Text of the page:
(AEI) It’s not easy to be an entrepreneur over 50. (AEI)

Entrepreneur Jeff Pulver, best known for his role in a series of Internet communications companies including Vonage, spoke at the American Enterprise Institute in Washington, D.C., Wednesday.

When discussing his involvement in the Israel tech scene he recounted a personal story about ageism in Silicon Valley:

What I like about Israel — in many cases — there’s no age discrimination. I could be in Tel Aviv in two week and be pitched by a 72-year-old person, or their 16-year-old great grandson. They can even be together. It doesn’t matter. There’s no concept that if you’re old you’re useless.

I personally with my current start-up, I was in Silicon Valley two years ago meeting a partner of one of the most famous VCs in the world and when he told me to my face, told me “Jeff, look, you’re not 25 years old having just left Facebook as a product manager, because if you were I have $5 million for you.” He looked at me and said I was worthless.

During the talk with AEI fellow James K. Glassman, the 52-year-old also explained the parallels he sees between start-ups and rock bands:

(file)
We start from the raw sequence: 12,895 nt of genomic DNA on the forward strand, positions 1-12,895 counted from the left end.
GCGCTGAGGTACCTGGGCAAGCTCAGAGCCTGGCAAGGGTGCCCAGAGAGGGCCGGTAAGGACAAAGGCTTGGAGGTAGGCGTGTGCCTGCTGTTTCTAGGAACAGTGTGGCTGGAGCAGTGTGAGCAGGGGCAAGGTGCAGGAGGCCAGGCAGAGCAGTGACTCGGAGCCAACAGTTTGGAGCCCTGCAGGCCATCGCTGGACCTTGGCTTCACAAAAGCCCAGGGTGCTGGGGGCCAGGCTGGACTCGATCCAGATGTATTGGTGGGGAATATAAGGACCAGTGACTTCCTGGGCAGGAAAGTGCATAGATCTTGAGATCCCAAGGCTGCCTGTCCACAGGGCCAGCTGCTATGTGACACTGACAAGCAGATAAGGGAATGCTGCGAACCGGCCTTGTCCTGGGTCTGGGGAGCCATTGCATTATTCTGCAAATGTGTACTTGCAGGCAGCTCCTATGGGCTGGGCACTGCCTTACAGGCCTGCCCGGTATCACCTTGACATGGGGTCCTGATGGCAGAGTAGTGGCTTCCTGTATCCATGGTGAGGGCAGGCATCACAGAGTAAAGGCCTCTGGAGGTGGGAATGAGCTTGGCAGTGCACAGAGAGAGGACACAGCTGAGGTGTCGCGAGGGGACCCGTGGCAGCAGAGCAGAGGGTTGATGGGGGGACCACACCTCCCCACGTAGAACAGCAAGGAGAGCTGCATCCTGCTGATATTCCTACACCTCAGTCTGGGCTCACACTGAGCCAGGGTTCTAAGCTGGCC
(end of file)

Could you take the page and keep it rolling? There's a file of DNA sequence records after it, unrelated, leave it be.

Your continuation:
When I meet a start-up I always ask them who is the lead singer. Because in a band the lead singer doesn’t have to play an instrument. They just have to lead. They have to have stage presence they have to have that wow. So with my start-ups I don’t care whether or not the CEO can code or not I just want to know if they’ll lead.

I always ask them who is the drummer. Who is the COO? Who is the one responsible for keeping that beat? If they’re still in the room with me, I then ask are they a cover band? Do they play original? What genre of music are they playing? I meet start-ups that want to be just like somebody else, or others that are completely original and pioneering.

The one benefit of being a record label was that if you find an artist that makes it, usually it’s by the time of the third album comes out you make your money back. In the case of an investor in a start-up, you hope the team stays together long enough so they make their third pivot. They figure out what it is they’re going to do. So when I invest in start-ups I invest in people, the ideas, but really in my belief that these people can figure out what they’re going to do.

You can watch the entire conversation here: